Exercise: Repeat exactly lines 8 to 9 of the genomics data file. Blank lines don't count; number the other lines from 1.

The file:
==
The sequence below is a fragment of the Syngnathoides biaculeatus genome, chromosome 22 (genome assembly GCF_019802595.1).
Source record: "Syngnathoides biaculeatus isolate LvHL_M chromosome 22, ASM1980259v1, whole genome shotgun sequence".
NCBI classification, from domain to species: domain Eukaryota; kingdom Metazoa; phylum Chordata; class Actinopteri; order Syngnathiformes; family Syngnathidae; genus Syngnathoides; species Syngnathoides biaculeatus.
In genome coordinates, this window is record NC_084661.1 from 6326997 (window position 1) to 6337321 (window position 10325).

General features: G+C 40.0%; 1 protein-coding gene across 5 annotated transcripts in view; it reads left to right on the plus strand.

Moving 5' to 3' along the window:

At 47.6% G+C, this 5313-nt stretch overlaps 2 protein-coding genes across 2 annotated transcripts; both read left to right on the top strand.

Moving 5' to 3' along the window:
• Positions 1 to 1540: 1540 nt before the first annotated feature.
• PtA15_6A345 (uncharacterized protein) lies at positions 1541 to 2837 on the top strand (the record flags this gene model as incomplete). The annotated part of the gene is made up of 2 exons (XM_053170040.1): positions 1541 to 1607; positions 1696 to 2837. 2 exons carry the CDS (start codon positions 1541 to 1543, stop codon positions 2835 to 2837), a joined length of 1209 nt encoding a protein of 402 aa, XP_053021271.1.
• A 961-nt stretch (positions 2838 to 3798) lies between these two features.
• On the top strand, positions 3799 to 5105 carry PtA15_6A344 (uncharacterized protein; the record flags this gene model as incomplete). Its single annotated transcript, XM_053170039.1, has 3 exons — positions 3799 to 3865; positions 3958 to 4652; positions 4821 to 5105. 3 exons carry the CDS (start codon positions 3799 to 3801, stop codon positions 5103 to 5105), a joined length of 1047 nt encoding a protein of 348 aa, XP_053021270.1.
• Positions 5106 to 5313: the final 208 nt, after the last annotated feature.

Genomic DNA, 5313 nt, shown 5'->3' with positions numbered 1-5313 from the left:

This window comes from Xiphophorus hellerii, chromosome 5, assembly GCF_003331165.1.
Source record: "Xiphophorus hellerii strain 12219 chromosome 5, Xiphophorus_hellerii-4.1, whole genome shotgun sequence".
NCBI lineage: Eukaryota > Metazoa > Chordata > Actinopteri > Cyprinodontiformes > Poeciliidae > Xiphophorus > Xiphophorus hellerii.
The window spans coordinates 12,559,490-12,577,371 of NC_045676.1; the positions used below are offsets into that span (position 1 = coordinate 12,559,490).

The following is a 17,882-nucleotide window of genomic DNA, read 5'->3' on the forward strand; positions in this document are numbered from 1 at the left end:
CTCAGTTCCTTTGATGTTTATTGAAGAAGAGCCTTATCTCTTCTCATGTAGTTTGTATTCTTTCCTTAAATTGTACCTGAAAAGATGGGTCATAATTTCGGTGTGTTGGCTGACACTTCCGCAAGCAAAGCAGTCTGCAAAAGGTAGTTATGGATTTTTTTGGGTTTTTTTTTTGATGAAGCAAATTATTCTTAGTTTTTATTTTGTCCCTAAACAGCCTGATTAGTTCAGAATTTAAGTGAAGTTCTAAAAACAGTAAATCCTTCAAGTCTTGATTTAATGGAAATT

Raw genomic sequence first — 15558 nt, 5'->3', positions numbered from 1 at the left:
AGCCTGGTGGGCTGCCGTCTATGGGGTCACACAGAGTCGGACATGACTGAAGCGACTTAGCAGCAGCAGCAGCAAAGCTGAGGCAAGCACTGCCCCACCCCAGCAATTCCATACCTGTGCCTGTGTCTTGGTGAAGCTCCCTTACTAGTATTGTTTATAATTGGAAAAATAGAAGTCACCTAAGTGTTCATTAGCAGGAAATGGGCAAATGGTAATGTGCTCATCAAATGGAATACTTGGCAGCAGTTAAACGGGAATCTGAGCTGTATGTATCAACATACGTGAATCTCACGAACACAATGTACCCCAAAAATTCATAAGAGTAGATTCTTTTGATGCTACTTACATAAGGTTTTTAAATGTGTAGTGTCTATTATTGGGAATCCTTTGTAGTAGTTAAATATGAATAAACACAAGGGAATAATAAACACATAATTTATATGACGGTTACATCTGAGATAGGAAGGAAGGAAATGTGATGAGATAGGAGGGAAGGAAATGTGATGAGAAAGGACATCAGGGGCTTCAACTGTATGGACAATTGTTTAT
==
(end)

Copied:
Moving 5' to 3' along the window:
• Positions 1 to 1540: 1540 nt before the first annotated feature.